Research Article
No access
Published Online: 11 September 2014

Youth Mental Health Interventions via Mobile Phones: A Scoping Review

Publication: Cyberpsychology, Behavior, and Social Networking
Volume 17, Issue Number 9


Mobile phone technologies have been hailed as a promising means for delivering mental health interventions to youth and adolescents, the age group with high cell phone penetration and with the onset of 75% of all lifetime mental disorders. Despite the growing evidence in physical health and adult mental health, however, little information is available about how mobile phones are implemented to deliver mental health services to the younger population. The purpose of this scoping study was to map the current state of knowledge regarding mobile mental health (mMental Health) for young people (age 13–24 years), identify gaps, and consider implications for future research. Seventeen articles that met the inclusion criteria provided evidence for mobile phones as a way to engage youth in therapeutic activities. The flexibility, interactivity, and spontaneous nature of mobile communications were also considered advantageous in encouraging persistent and continual access to care outside clinical settings. Four gaps in current knowledge were identified: the scarcity of studies conducted in low and middle income countries, the absence of information about the real-life feasibility of mobile tools, the need to address the issue of technical and health literacy of both young users and health professionals, and the need for critical discussion regarding diverse ethical issues associated with mobile phone use. We suggest that mMental Health researchers and clinicians should carefully consider the ethical issues related to patient–practitioner relationship, best practices, and the logic of self-surveillance.

Get full access to this article

View all available purchase options and get full access to this article.


Rodgers A, Corbett T, Bramley D, et al. Do u smoke after txt? Results of a randomised trial of smoking cessation using mobile phone text messaging. Tobacco Control 2005; 14:255–261.
Franklin VL, Waller A, Pagliari C, et al. A randomized controlled trial of Sweet Talk, a text-messaging system to support young people with diabetes. Diabetic Medicine: A Journal of the British Diabetic Association 2006; 23:1332–1338.
Huckvale K, Car M, Morrison C, et al. Apps for asthma self-management: a systematic assessment of content and tools. BMC Medicine 2012; 10:144.
Joo N-S, Kim B-T. Mobile phone short message service messaging for behaviour modification in a community-based weight control programme in Korea. Journal of Telemedicine & Telecare 2007; 13:416–420.
Bauer S, Percevic R, Okon E, et al. Use of text messaging in the aftercare of patients with bulimia nervosa. European Eating Disorders Review 2003; 11:279–290.
Robinson S, Perkins S, Bauer S, et al. Aftercare intervention through text messaging in the treatment of bulimia nervosa—feasibility pilot. International Journal of Eating Disorders 2006; 633–638.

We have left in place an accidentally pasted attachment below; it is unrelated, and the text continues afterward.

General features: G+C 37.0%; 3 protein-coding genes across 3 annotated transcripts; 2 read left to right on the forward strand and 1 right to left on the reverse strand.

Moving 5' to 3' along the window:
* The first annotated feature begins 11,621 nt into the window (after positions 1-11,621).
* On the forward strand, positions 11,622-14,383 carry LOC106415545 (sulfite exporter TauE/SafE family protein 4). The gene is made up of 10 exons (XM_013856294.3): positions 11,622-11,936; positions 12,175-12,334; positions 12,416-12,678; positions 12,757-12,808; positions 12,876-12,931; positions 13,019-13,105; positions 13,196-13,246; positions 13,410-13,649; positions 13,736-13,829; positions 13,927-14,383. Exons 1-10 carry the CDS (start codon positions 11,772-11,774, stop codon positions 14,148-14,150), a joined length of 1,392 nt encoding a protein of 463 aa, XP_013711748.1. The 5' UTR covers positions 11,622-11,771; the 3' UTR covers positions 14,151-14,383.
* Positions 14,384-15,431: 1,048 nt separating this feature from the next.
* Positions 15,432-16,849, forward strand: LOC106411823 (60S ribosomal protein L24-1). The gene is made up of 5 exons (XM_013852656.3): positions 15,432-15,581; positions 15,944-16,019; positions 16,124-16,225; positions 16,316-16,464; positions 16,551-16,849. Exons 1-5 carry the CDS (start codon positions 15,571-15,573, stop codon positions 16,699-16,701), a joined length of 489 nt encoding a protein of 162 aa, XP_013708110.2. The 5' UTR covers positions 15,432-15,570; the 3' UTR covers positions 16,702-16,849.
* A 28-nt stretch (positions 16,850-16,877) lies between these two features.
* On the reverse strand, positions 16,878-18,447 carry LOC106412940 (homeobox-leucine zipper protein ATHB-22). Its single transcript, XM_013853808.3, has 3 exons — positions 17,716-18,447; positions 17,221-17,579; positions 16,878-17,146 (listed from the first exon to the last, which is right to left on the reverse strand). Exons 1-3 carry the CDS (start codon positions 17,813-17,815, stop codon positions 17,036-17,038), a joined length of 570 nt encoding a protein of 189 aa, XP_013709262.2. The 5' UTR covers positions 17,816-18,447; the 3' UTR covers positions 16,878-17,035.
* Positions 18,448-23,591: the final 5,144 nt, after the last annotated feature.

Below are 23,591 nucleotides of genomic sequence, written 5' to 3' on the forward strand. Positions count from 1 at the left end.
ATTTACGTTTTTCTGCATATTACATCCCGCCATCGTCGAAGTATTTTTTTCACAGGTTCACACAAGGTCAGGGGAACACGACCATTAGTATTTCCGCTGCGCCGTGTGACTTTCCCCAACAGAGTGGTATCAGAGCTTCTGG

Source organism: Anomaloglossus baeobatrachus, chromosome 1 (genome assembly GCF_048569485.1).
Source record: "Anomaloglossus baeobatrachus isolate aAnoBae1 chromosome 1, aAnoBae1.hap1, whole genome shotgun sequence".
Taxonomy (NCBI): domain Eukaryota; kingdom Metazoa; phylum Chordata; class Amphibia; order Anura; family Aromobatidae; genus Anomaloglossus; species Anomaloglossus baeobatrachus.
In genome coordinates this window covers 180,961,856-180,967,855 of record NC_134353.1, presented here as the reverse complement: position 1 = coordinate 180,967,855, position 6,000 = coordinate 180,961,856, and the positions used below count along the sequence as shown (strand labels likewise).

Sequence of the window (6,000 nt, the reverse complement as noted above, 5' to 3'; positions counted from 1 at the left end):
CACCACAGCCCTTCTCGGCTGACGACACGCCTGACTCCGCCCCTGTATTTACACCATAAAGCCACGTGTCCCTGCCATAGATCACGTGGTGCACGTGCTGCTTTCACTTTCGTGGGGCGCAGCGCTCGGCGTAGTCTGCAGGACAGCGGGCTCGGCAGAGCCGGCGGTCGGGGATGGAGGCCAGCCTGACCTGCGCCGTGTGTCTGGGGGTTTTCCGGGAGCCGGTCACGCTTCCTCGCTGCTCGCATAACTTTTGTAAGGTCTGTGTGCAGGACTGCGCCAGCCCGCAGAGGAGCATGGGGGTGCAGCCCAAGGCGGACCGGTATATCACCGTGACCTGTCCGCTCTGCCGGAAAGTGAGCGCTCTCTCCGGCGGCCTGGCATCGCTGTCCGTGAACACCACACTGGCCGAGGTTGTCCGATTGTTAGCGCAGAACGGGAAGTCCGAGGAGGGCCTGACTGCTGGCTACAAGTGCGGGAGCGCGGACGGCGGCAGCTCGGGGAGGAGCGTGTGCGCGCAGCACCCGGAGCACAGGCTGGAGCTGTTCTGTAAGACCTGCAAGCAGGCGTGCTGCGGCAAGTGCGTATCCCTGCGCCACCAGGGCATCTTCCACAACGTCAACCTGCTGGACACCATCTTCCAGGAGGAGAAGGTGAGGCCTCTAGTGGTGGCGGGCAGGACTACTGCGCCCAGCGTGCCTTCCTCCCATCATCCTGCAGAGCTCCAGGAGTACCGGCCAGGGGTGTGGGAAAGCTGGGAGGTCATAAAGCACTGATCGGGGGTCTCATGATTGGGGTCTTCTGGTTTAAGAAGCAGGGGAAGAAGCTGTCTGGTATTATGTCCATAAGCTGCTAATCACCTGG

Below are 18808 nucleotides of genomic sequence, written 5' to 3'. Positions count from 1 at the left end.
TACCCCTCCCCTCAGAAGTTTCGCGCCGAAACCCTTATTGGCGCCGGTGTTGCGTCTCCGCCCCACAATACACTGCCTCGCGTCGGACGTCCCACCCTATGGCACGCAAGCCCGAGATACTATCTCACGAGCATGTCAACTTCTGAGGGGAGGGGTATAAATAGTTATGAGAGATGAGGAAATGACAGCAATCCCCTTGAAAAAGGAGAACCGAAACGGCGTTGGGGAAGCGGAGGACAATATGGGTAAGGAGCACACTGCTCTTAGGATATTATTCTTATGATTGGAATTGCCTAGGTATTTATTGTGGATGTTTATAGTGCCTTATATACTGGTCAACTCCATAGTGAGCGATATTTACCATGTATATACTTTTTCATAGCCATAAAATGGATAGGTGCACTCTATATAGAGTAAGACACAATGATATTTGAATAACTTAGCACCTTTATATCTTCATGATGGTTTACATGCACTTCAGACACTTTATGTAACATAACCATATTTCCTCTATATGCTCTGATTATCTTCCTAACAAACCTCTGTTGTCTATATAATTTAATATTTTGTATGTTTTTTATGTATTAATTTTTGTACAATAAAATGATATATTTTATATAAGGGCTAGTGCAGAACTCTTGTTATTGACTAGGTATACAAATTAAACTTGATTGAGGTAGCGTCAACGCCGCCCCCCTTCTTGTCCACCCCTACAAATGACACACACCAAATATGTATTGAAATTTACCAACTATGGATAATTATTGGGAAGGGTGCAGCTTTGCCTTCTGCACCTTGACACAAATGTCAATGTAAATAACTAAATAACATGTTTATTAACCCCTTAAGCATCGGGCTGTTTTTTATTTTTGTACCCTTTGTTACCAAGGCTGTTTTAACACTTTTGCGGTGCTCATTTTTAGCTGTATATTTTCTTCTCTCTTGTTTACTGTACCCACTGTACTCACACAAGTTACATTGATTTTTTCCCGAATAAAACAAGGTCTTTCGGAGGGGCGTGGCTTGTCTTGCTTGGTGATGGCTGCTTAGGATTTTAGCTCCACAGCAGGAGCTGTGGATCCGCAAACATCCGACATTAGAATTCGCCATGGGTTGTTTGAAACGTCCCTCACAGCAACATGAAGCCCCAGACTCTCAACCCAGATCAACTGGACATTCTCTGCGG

Harrison V, Proudfoot J, Wee PP, et al. Mobile mental health: review of the emerging field and proof of concept study. Journal of Mental Health 2011; 20:509–524.
Morris ME, Kathawala Q, Leen TK, et al. Mobile therapy: case study evaluations of a cell phone application for emotional Self-awareness. Journal of Medical Internet Research 2010; 12:e10.
Sarasohn-Kahn J. (2012) The online couch: mental health care on the web. (accessed Mar. 14, 2013).
Koivusilta LK, Lintonen TP, Rimpelä AH. Orientations in adolescent use of information and communication technology: a digital divide by sociodemographic background, educational career, and health. Scandinavian Journal of Public Health 2007; 35:95–103.
Thomas S, Heinrich S, Kühnlein A, et al. The association between socioeconomic status and exposure to mobile telecommunication networks in children and adolescents. Bioelectromagnetics 2010; 31:20–27.
Kessler RC, Amminger P, Aguilar-Gaxiola S, et al. Age of onset of mental disorders: a review of recent literature. Current Opinion in Psychiatry 2007; 20:359–364.
Kessler RC, Berglund P, Demler O, et al. Lifetime prevalence and age-of-onset distributions of DSM-IV disorders in the National Comorbidity Survey replication. Archives of General Psychiatry 2005; 62:593–602.
Rickwood D, Deane FP, Wilson CJ, et al. Young people's help-seeking for mental health problems. Australian e-Journal for the Advancement of Mental Health 2005; 4:1–34.
Arksey H, O'Malley L. Scoping studies: towards a methodological framework. International Journal of Social Research Methodology 2005; 8:19–32.
Mayring P. Qualitative content analysis. Forum Qualitative Scozilforschung/Forum: Qualitative Social Research 2000; 1:1–8.
Branson CE, Clemmey P, Mukherjee P. Text message reminders to improve outpatient therapy attendance among adolescents: a pilot study. Psychological Services 2013; 10:298–303.
Furber GV, Crago AE, Meehan K, et al. How adolescents use SMS (short message service) to micro-coordinate contact with youth mental health outreach services. Journal of Adolescent Health: Official publication of the Society for Adolescent Medicine 2011; 48:113–115.
Grassi A, Gaggioli A, Riva G. The green valley: the use of mobile narratives for reducing stress in commuters. Cyberpsychology & Behavior 2009; 12:155–161.
Kauer SD, Reid SC, Crooke AHD, et al. Self-monitoring using mobile phones in the early stages of adolescent depression: randomized controlled trial. Journal of Medical Internet Research 2012; 14:e67.
Kauer SD, Reid SC, Sanci L, et al. Investigating the utility of mobile phones for collecting data about adolescent alcohol use and related mood, stress and coping behaviours: lessons and recommendations. Drug & Alcohol Review 2009; 28:25–30.